Students Hub

Students Hub

Whether you’re an animal lover or you simply find animal dissections gross, you shouldn’t have to dissect an animal at school if you don’t want to. Importantly, you aren’t alone in not wanting to participate in animal dissections – some of your classmates might feel the same way but are too anxious to speak up!

It can be distressing if you love animals and are made to participate in school activities that harm them. Or you may be uneasy thinking about the dead body you’re supposed to cut open, the smells or liquids coming out. Religious concerns can also force you to choose between participating in the school activity or staying true to your values.

We’ve created this page especially for students to help inform them about:


Our survey

From June to July 2021, we conducted a nationwide survey about animal use in NZ schools (from primary to high schools). We wanted to understand better which types of animals are used, how they are used, and how confident schools are with the current animal welfare laws and regulations.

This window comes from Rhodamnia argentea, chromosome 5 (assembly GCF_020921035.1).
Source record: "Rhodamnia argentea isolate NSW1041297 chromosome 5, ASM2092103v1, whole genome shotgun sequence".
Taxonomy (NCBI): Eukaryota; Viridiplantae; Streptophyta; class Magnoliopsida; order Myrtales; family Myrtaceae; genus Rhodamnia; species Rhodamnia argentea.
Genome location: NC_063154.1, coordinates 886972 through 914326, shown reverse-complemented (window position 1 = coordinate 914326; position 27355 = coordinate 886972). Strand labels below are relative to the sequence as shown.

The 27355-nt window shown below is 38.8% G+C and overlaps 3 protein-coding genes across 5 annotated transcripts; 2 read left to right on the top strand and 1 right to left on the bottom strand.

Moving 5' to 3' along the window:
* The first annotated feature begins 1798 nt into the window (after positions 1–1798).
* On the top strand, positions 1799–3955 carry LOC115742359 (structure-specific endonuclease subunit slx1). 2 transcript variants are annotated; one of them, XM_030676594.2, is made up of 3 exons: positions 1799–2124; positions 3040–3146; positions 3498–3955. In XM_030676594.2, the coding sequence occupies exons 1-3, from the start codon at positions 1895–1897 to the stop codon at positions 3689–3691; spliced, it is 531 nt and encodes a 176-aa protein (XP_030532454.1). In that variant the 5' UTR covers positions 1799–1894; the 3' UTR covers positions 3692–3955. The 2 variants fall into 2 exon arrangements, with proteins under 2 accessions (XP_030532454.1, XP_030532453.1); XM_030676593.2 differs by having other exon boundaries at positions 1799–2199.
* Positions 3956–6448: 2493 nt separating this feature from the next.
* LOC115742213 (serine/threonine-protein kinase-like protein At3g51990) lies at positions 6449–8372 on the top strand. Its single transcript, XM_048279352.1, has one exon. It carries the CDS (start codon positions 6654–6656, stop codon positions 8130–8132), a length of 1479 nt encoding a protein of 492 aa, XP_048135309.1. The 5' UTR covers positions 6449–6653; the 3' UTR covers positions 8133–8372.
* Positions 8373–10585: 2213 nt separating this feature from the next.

From the participating schools (46.8%), we learnt that there is:

  • An urgent need for teachers and school administrators to be educated about the current laws and regulations in NZ.
  • A lack of awareness around the availability and teaching value of alternative and animal-free teaching methods.

Key statistics:

  • 14.7% of surveyed schools use live animals.
  • 16.6% use animal dissections.
  • 94.1% allow students to opt-out, leaving 5.9% where students cannot refrain from dissections.

Find out more in our news article.


Animal-free alternatives — risks avoided and benefits 

Risks avoided:

You may feel you have to participate in assignments, even if you have objections, and the theoretical option of refusing and peer pressure can also play a role in that.1 Teachers are important influences in your life, almost as much as your whānau,2 so to stand up to them or to feel like you let them down can be difficult.

This can stir up negative emotions that impact your mental well-being and your academic performance.3 You might even question if you are “tough enough” for a scientific career.4 But science needs compassionate people who don’t do something just because it has “always been this way.”